7.  Why are you building this oDAS in my neighborhood?

Our oDAS will bring wireless telephone and data service closer to your home or office and improve wireless service coverage. It offers an alternative to macro wireless antenna towers.

8.  I understand you are also proposing Wi-Fi in Palo Alto. Why are you proposing both Wi-Fi and oDAS?

Wifi service helps offload wireless data and thus can increase capacity on the wireless network.

9.  Why is AT&T proposing both the St. Albert’s Church wireless cell tower and oDAS in our neighborhood?

In general, providing wireless service with a macro tower is normally a preferred deployment choice as it has the potential to provide service over an extended area from a single antenna site. This is the case with the St. Albert the Great Church site, which is a well-located site with a good opportunity for screening. Even after the St. Alberts macro cell tower is built, DAS can be helpful in filling coverage gaps caused by larger buildings, trees, and other obstructions, particularly in areas near the edge of the effective coverage of the cell site. In addition, there are not always good locations for macro sites, and oDAS can help fill in coverage in such areas as well. oDAS will bring service closer to your home using existing utility poles. AT&T will design the remaining oDAS locations in order to work with the effective coverage of all of its existing sites, including the St. Albert’s site once it is approved.

10.  What’s involved in building this oDAS?

The first step in building an oDAS involves an analysis of the wireless telephone radio coverage of a large geographical area looking for gaps in coverage and capacity. After these gaps are found, wireless providers typically look for locations where an antenna tower might be constructed to provide the most coverage from a single installation. If, for various reasons, the gaps would be better filed by more localized and disbursed antennas (e.g., a bridge, tunnel or subway, high capacity outdoor areas, or areas involving limited or significantly obscured line of sight from buildings or trees) or a suitable site for an antenna tower is unavailable, oDAS alternatives can be pursued.

11.  I don’t want this oDAS in my neighborhood? What other options are available?

Other options may include placing a macro antenna cell site near your neighborhood.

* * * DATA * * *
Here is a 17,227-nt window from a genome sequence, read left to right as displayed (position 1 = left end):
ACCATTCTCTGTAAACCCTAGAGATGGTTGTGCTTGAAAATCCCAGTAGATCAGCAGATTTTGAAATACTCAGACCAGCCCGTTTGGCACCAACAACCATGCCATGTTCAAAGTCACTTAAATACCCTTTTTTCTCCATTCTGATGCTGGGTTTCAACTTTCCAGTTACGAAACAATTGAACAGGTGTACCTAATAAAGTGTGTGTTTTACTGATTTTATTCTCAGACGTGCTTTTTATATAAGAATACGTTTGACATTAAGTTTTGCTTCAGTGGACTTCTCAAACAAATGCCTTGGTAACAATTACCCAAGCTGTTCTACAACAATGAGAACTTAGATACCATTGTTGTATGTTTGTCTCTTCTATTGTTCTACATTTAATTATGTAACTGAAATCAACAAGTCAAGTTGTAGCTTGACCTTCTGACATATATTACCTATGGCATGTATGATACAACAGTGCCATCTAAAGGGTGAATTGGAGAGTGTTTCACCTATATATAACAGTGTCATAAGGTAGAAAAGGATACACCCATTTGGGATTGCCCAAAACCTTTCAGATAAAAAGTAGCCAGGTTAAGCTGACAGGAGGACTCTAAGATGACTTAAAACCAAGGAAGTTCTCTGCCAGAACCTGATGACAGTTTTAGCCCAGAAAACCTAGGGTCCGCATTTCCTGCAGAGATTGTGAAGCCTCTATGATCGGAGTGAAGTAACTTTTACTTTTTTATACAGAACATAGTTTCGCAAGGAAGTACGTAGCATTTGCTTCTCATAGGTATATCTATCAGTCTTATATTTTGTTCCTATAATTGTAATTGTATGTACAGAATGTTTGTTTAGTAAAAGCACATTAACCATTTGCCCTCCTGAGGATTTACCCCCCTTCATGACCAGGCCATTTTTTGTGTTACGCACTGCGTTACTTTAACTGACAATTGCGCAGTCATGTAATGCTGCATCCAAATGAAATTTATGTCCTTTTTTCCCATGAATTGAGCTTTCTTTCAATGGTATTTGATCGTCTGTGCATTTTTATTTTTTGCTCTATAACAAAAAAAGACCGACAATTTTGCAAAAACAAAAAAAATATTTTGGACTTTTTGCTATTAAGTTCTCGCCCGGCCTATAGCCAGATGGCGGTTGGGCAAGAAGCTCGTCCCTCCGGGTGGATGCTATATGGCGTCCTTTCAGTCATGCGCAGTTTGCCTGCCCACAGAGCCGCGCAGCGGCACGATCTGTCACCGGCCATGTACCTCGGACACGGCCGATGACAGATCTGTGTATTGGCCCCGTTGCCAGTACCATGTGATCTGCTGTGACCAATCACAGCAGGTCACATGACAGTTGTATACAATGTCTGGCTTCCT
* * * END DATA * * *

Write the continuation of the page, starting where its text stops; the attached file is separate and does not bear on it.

12.  How many are you deploying in Palo Alto? How many homes are served by a cabinet (node)?

Serving capacity varies by cabinet and by the density of homes or business, geography and topology in a neighborhood.

Generally, an oDAS requires a cabinet mounted on a pole or on a concrete pad every 1/4 to 1/3 of a mile. AT&T has submitted the first 9 DAS sites in Palo Alto and is continuing to evaluate the design for oDAS throughout the rest of the community, and the final deployment will depend on required demand and city approval.

13.  What happens if an underground utility district is established in my neighborhood?

The fact that there is an oDAS in the neighborhood would not affect any undergrounding efforts. We will request that our oDAS facilities be moved to nearby street lights, where available. And, of course, we will support and abide by all undergrounding codes and laws relocating aerial facilities to underground locations.

14.  Will you be paying the city of Palo Alto to place your oDAS on the poles?

Yes. AT&T will pay the city for placing equipment on any city space on utility poles, and on city-owned street light standards. We are in discussion with the City of Palo Alto regarding this issue.

15.  Did you purposely choose poles that are located in front of rental properties to avoid conflict with property owners?

No. Poles were chosen based on many factors. First, we looked for poles that would be properly spaced to provide effective coverage throughout the service gap area. Second, we looked for poles that had sufficient space to house the equipment easily and in compliance with all requirements and confirmed the pole was in good condition. Third, we looked for poles that would have easy access to fiber facilities and power in order to minimize construction disruption.

16.  What happens when the cabinet (node) on the ground gets hit by a car?

If the damage is of the magnitude that causes the cabinet (node) to fail, an alarm will alert our Network Operations Center triggering a dispatch.

17.  Why can’t you just co-locate on other carriers existing cell sites?

We do. If there were existing cell towers and infrastructure that would provide the necessary coverage, then we would be glad to attach to it.